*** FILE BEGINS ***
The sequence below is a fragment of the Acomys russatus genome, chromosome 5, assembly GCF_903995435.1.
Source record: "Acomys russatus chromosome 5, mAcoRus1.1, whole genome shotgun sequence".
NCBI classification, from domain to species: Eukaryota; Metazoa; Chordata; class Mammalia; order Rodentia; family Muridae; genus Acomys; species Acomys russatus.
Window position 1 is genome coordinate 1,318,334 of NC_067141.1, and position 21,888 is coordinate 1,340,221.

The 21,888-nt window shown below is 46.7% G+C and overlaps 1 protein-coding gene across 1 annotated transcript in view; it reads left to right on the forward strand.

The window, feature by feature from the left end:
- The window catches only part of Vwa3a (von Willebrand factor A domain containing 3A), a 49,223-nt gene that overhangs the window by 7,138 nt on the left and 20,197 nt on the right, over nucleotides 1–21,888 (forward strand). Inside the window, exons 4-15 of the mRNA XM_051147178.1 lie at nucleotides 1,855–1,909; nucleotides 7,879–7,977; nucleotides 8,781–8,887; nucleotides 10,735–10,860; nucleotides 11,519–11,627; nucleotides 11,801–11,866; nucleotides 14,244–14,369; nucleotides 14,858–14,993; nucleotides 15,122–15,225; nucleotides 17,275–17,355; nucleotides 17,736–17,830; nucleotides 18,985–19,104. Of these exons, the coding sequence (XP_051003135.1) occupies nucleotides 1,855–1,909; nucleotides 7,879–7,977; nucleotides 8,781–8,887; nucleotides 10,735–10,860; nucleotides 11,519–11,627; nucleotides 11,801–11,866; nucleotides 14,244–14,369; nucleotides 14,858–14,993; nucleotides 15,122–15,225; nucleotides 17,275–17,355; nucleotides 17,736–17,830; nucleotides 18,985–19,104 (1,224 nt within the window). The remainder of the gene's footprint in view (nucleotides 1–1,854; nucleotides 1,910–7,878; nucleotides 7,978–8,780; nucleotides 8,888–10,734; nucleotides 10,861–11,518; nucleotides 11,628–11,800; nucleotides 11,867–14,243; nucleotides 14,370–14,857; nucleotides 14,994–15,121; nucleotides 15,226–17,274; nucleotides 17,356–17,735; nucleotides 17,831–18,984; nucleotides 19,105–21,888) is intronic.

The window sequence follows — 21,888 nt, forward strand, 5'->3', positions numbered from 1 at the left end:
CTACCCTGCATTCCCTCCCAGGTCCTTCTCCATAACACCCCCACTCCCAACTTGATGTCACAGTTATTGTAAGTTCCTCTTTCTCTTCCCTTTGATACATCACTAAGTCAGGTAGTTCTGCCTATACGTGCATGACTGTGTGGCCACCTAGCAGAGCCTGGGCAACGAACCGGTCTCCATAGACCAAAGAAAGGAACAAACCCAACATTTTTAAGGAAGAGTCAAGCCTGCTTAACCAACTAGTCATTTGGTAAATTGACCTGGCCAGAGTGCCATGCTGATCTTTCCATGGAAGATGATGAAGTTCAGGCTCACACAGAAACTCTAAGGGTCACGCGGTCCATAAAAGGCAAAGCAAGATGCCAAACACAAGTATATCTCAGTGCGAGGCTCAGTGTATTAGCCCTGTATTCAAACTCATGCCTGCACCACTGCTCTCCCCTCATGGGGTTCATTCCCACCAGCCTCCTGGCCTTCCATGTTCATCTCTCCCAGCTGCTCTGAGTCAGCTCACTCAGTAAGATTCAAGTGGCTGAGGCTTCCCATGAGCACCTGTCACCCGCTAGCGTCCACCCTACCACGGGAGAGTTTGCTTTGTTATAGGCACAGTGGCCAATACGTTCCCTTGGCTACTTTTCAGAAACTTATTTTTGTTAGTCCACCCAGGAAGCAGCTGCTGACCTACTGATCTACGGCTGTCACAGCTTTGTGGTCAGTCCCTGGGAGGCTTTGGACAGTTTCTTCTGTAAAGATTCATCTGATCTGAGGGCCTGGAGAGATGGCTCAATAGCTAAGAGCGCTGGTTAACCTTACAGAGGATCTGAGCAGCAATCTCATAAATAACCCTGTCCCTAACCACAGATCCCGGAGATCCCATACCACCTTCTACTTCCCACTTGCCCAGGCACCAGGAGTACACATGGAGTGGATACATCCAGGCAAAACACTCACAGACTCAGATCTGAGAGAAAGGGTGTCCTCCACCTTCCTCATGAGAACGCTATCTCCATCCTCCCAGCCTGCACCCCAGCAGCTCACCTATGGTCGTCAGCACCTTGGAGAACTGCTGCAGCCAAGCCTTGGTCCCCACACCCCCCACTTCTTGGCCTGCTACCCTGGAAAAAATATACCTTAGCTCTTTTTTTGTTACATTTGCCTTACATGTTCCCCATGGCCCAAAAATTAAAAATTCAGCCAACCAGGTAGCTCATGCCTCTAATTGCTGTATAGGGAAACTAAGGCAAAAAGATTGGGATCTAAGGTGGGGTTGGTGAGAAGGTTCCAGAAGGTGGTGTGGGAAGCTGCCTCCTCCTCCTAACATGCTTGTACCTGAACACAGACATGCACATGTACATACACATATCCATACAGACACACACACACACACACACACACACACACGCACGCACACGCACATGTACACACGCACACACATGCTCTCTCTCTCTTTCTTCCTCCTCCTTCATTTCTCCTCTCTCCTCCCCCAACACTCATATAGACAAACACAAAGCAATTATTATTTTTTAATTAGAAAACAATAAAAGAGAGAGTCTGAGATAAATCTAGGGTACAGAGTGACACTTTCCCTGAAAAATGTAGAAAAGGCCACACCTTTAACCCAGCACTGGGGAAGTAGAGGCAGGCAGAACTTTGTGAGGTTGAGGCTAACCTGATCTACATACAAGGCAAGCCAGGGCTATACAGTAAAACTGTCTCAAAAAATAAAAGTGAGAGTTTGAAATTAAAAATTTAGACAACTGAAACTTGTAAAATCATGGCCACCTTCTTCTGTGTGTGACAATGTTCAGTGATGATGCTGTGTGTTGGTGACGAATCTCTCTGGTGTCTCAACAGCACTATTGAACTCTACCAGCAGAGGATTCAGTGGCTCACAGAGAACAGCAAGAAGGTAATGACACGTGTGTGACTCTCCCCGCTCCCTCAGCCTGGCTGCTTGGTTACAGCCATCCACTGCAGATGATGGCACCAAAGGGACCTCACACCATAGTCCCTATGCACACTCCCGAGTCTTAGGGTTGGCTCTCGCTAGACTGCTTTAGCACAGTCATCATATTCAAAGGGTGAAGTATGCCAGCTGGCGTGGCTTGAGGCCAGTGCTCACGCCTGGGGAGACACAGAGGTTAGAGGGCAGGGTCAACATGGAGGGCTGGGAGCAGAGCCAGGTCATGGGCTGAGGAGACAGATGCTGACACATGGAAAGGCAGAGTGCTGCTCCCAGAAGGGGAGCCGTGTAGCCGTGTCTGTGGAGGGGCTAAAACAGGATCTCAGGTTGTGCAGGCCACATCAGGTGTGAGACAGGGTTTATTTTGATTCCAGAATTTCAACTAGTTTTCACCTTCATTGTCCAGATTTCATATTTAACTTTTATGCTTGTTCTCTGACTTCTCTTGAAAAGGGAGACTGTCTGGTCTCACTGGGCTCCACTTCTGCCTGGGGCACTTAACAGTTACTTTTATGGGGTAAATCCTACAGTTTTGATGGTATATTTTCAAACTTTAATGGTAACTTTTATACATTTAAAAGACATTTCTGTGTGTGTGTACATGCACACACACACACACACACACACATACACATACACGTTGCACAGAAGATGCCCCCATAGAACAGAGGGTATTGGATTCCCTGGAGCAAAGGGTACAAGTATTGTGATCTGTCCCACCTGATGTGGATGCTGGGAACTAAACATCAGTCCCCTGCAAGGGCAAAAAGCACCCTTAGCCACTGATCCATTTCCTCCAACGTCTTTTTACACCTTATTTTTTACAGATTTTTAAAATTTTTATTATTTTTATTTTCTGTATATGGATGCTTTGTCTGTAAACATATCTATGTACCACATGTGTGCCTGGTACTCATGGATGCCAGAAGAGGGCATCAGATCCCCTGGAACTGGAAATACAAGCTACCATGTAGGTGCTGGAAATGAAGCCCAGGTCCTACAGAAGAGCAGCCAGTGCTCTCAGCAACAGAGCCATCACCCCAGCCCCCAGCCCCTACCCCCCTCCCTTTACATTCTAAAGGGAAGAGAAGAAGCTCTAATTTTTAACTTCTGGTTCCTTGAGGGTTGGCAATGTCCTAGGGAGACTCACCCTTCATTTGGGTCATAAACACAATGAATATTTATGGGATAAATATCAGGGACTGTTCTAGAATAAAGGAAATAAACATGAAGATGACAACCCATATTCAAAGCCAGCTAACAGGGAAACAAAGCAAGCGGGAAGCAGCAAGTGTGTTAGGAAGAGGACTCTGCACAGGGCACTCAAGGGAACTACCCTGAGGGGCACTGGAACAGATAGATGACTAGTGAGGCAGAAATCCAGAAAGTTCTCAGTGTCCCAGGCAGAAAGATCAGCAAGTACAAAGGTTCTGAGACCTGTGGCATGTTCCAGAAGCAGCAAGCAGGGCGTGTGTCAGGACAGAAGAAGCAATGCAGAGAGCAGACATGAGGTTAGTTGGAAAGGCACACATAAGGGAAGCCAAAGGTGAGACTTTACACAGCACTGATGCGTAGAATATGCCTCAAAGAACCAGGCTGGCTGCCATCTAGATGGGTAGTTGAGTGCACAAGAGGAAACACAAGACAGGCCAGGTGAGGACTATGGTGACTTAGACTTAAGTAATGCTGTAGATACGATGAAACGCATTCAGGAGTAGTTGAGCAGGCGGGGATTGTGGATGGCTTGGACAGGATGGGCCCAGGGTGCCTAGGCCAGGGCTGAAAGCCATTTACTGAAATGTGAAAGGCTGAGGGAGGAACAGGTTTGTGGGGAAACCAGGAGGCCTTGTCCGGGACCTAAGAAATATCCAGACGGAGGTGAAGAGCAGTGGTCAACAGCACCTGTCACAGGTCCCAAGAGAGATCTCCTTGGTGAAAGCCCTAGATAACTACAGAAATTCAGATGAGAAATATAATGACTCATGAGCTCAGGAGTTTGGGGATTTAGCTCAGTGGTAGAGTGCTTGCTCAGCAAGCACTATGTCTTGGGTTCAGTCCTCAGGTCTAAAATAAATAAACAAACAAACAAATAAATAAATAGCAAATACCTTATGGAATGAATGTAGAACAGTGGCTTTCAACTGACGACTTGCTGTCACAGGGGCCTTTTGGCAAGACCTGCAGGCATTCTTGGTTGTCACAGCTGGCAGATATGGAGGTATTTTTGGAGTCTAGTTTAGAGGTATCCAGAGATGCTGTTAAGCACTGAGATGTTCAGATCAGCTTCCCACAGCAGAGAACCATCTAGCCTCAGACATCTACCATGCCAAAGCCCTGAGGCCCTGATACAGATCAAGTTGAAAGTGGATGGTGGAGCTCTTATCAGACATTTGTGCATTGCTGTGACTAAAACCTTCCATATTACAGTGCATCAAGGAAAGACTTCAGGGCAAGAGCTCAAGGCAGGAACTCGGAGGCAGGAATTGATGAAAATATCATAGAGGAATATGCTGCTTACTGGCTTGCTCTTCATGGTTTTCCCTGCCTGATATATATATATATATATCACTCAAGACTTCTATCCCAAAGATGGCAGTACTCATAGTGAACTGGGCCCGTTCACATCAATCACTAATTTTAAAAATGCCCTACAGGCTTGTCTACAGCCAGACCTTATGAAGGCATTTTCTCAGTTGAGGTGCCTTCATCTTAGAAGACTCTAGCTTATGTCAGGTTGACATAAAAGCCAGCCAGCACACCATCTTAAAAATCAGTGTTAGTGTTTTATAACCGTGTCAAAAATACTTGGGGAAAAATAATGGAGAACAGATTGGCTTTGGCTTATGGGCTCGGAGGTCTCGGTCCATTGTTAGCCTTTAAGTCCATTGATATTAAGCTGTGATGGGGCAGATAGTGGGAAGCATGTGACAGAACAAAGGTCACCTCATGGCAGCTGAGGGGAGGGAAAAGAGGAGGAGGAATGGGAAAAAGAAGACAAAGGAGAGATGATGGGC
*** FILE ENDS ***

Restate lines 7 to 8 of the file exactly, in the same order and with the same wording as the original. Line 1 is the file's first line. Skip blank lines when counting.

- The window catches only part of Vwa3a (von Willebrand factor A domain containing 3A), a 49,223-nt gene that overhangs the window by 7,138 nt on the left and 20,197 nt on the right, over nucleotides 1–21,888 (forward strand). Inside the window, exons 4-15 of the mRNA XM_051147178.1 lie at nucleotides 1,855–1,909; nucleotides 7,879–7,977; nucleotides 8,781–8,887; nucleotides 10,735–10,860; nucleotides 11,519–11,627; nucleotides 11,801–11,866; nucleotides 14,244–14,369; nucleotides 14,858–14,993; nucleotides 15,122–15,225; nucleotides 17,275–17,355; nucleotides 17,736–17,830; nucleotides 18,985–19,104. Of these exons, the coding sequence (XP_051003135.1) occupies nucleotides 1,855–1,909; nucleotides 7,879–7,977; nucleotides 8,781–8,887; nucleotides 10,735–10,860; nucleotides 11,519–11,627; nucleotides 11,801–11,866; nucleotides 14,244–14,369; nucleotides 14,858–14,993; nucleotides 15,122–15,225; nucleotides 17,275–17,355; nucleotides 17,736–17,830; nucleotides 18,985–19,104 (1,224 nt within the window). The remainder of the gene's footprint in view (nucleotides 1–1,854; nucleotides 1,910–7,878; nucleotides 7,978–8,780; nucleotides 8,888–10,734; nucleotides 10,861–11,518; nucleotides 11,628–11,800; nucleotides 11,867–14,243; nucleotides 14,370–14,857; nucleotides 14,994–15,121; nucleotides 15,226–17,274; nucleotides 17,356–17,735; nucleotides 17,831–18,984; nucleotides 19,105–21,888) is intronic.

The window sequence follows — 21,888 nt, forward strand, 5'->3', positions numbered from 1 at the left end: